“Estimated tax payments” are entirely different, however. Estimated tax payments do not pertain to the tax year that is currently having a tax return prepared. Rather, they apply to the next tax year that you will have to file a tax return for in the future. Estimated tax payments are typically provided to an association for two main reasons.
First, estimated tax payments may be required to be paid by certain dates in order to prevent the association from owing what is known as an underpayment penalty. The underpayment penalty is not the same thing as the “late payment penalty,” and it only applies to an association who files Form 1120 instead of Form 1120-H.
Accordingly, the underpayment penalty consideration does not relate to an association who files Form 1120-H for a given tax year. With that being said, most tax preparers will perform an analysis each year to determine if Form 1120 or Form 1120-H is the more advantageous tax filing for a specific tax year. Accordingly, paying these estimated tax payments is highly recommended—should the need arise to file Form 1120 instead of Form 1120-H.
Second, estimated tax payments are generally provided to an association in order to give the association an idea of what its next year’s tax liability might be. This therefore assists the association when it budgets for its income tax expense each year. As such, it is considered a best practice for a tax preparer to provide an association with recommended estimated tax payments each and every year, as appropriate.
Example Detail of Relevant Dates – Assumes a Calendar Year-end
- Original filing deadline—April 15th
- Extended filing deadline—October 15th
- Balance due/Extension payment deadline—April 15th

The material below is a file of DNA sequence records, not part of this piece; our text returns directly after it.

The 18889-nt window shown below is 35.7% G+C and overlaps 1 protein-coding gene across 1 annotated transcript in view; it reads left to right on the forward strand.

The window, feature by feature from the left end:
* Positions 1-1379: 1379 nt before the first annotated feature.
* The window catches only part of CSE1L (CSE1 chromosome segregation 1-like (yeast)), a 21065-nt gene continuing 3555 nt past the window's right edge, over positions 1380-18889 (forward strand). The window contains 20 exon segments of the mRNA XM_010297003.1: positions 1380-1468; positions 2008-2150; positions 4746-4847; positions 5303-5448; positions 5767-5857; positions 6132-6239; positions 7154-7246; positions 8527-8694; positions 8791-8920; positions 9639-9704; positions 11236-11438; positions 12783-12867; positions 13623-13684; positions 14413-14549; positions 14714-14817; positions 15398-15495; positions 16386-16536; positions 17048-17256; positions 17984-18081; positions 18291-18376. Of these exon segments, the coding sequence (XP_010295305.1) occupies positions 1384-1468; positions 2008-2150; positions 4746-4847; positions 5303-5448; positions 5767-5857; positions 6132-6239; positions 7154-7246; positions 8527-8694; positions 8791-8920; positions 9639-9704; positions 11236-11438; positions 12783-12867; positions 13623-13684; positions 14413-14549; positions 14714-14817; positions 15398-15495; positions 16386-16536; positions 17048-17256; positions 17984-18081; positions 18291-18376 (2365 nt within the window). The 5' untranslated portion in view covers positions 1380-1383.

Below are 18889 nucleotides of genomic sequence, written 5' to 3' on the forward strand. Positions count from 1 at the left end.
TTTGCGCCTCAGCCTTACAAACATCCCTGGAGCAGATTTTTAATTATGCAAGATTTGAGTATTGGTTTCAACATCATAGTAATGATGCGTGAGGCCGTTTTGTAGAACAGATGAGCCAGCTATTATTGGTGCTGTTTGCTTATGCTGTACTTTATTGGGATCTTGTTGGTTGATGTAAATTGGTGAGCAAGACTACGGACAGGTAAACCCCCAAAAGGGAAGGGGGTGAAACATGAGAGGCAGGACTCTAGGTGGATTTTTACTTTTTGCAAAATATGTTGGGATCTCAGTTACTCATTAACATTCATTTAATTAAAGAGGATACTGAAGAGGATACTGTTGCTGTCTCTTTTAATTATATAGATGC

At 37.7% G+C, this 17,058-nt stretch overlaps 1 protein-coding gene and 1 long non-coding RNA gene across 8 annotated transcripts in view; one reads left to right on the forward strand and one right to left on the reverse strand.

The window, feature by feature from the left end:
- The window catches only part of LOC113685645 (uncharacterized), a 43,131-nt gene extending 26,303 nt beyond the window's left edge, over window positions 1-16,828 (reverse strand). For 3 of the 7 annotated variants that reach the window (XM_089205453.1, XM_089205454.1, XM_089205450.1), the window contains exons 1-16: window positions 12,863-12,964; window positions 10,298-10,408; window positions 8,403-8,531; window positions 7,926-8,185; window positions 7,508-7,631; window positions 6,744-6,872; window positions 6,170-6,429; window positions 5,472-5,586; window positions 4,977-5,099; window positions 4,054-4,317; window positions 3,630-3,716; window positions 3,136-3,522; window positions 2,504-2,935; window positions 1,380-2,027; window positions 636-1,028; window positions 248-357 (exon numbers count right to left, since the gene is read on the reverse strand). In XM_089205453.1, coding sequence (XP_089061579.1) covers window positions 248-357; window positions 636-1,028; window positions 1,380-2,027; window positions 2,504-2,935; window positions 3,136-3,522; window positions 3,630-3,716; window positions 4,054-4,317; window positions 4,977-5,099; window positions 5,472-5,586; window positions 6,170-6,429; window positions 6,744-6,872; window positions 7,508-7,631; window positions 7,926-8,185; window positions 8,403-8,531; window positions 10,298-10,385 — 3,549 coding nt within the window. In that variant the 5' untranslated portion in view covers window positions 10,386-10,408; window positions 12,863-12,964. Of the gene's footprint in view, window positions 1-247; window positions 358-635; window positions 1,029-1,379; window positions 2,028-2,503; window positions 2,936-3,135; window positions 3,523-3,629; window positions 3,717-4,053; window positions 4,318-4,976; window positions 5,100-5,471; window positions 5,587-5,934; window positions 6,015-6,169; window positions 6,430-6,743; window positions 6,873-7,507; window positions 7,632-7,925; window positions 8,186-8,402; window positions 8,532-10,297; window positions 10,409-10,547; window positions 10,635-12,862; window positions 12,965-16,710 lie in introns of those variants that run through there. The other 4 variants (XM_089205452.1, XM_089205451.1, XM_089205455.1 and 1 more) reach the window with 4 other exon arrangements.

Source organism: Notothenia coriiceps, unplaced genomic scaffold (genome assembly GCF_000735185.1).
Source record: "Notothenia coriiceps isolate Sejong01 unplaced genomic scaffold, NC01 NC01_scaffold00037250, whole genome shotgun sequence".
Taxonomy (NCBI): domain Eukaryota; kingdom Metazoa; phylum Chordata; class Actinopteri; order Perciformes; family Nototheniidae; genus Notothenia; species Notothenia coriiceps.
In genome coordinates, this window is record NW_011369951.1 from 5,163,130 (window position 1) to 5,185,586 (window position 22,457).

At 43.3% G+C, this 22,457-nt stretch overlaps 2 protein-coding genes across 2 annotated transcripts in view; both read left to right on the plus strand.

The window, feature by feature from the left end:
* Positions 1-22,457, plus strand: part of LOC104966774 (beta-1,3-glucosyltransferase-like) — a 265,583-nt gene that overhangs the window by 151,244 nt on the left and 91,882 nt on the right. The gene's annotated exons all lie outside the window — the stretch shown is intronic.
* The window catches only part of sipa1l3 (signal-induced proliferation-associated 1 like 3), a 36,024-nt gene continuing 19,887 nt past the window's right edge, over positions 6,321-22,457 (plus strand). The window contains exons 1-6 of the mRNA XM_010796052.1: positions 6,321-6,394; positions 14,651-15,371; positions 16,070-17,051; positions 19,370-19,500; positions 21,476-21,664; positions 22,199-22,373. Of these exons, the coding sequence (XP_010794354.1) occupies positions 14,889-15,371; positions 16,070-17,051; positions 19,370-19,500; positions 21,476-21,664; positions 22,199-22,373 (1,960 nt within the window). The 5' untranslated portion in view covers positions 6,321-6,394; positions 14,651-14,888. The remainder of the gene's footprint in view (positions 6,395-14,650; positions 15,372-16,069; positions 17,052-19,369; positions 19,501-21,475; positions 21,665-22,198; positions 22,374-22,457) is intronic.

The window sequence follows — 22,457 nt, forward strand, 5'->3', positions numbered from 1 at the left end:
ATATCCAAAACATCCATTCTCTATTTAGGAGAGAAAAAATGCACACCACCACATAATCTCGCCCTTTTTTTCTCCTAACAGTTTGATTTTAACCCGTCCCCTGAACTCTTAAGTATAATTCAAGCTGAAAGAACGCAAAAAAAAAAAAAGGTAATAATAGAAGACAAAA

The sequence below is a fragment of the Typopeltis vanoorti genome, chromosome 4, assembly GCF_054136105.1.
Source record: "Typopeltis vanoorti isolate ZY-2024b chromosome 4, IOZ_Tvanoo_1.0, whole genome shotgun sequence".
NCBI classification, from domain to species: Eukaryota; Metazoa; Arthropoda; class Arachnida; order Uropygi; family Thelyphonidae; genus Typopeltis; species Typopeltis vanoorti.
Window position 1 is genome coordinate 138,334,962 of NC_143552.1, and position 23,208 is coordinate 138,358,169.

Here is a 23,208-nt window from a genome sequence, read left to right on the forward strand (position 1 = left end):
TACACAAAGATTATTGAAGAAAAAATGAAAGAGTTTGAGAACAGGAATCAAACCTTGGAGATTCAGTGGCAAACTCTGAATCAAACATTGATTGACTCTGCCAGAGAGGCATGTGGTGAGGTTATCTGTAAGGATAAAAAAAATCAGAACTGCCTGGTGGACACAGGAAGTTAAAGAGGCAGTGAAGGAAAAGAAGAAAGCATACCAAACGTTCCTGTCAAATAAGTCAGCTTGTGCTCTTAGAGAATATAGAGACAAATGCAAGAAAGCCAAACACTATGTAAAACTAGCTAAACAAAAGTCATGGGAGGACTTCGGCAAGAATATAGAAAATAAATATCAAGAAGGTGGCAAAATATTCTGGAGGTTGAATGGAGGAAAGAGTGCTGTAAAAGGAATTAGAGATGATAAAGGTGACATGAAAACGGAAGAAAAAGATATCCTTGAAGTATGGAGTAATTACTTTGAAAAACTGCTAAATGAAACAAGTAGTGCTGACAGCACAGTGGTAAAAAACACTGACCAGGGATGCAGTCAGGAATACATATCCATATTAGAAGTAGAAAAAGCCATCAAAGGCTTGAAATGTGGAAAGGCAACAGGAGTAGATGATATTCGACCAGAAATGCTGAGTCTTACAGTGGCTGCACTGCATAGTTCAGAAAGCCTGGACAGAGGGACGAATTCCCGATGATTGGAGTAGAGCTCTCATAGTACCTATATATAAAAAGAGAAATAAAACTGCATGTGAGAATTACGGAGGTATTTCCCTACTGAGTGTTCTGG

- Estimated tax payment deadlines:
- Quarter 1 – April 15th
- Quarter 2 – June 15th
- Quarter 3 – September 15th
- Quarter 4 – December 15th
Basic Accounting Information
In order to prepare a tax return for your association, the tax preparer will generally need the following information and items at a minimum:
- Signed engagement letter for the service
- This should be returned to the tax preparer as soon as possible. Most accountants will not proceed with the tax return preparation without this signed contract, let alone prepare an extension of time to file in the meantime
- Balance sheet dated as of the year-end
- Income statement covering the entire annual period reported on the tax return
- Having “budgeted” amounts detailed out in addition to “actual” amounts is usually preferred
- General ledger detail for the entire annual period covered on the tax return
- Prior year tax return or the association’s Employer Identification Number (EIN)
- Having a copy of the prior year tax return is always preferred, as a prior tax return may have reported a tax-related carryover that affects the preparation of the current year’s tax return
- Governing documents
- CC&R’s, Bylaws, and Articles of Incorporation
- Having these documents are not technically required in order to prepare a tax return, but they may influence whether or not an association is required to file Form 1120 instead of Form 1120-H
As always, if you believe that you have additional information that may be relevant to an association’s tax return, this information should always be communicated and provided to your tax preparer so that they can assess the situation.
Jeremy Newman, CPA
Newman Certified Public Accountant, PC, 2021